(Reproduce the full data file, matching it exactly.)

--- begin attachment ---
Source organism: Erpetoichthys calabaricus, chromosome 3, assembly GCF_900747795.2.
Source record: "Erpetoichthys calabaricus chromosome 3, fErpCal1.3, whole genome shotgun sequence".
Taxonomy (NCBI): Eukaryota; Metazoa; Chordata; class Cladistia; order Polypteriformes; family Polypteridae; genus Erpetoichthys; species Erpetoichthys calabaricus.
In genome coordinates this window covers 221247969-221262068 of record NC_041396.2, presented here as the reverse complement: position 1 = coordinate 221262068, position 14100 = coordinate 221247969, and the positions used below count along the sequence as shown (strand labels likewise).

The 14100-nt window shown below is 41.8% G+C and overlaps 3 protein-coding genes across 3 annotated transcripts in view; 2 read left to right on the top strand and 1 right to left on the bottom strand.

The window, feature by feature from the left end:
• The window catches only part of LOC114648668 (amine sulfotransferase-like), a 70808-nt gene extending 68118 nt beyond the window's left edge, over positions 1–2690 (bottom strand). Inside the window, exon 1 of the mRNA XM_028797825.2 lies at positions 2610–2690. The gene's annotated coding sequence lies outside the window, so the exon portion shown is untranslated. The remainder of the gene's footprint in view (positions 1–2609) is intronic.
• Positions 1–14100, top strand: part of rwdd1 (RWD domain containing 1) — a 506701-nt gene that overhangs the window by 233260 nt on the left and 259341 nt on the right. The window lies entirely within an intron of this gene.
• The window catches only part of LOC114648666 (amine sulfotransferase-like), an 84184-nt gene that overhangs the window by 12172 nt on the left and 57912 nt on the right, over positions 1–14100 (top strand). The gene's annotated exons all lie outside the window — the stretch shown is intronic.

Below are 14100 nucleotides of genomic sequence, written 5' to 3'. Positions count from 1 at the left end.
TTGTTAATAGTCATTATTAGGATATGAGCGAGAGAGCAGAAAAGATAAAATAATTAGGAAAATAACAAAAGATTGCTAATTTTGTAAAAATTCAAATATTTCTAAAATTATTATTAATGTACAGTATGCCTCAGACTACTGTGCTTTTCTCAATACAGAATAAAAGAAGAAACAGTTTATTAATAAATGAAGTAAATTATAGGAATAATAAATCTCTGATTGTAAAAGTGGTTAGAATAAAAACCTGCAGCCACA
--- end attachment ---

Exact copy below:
Source organism: Erpetoichthys calabaricus, chromosome 3, assembly GCF_900747795.2.
Source record: "Erpetoichthys calabaricus chromosome 3, fErpCal1.3, whole genome shotgun sequence".
Taxonomy (NCBI): Eukaryota; Metazoa; Chordata; class Cladistia; order Polypteriformes; family Polypteridae; genus Erpetoichthys; species Erpetoichthys calabaricus.
In genome coordinates this window covers 221247969-221262068 of record NC_041396.2, presented here as the reverse complement: position 1 = coordinate 221262068, position 14100 = coordinate 221247969, and the positions used below count along the sequence as shown (strand labels likewise).

The 14100-nt window shown below is 41.8% G+C and overlaps 3 protein-coding genes across 3 annotated transcripts in view; 2 read left to right on the top strand and 1 right to left on the bottom strand.

The window, feature by feature from the left end:
• The window catches only part of LOC114648668 (amine sulfotransferase-like), a 70808-nt gene extending 68118 nt beyond the window's left edge, over positions 1–2690 (bottom strand). Inside the window, exon 1 of the mRNA XM_028797825.2 lies at positions 2610–2690. The gene's annotated coding sequence lies outside the window, so the exon portion shown is untranslated. The remainder of the gene's footprint in view (positions 1–2609) is intronic.
• Positions 1–14100, top strand: part of rwdd1 (RWD domain containing 1) — a 506701-nt gene that overhangs the window by 233260 nt on the left and 259341 nt on the right. The window lies entirely within an intron of this gene.
• The window catches only part of LOC114648666 (amine sulfotransferase-like), an 84184-nt gene that overhangs the window by 12172 nt on the left and 57912 nt on the right, over positions 1–14100 (top strand). The gene's annotated exons all lie outside the window — the stretch shown is intronic.

Below are 14100 nucleotides of genomic sequence, written 5' to 3'. Positions count from 1 at the left end.
TTGTTAATAGTCATTATTAGGATATGAGCGAGAGAGCAGAAAAGATAAAATAATTAGGAAAATAACAAAAGATTGCTAATTTTGTAAAAATTCAAATATTTCTAAAATTATTATTAATGTACAGTATGCCTCAGACTACTGTGCTTTTCTCAATACAGAATAAAAGAAGAAACAGTTTATTAATAAATGAAGTAAATTATAGGAATAATAAATCTCTGATTGTAAAAGTGGTTAGAATAAAAACCTGCAGCCACA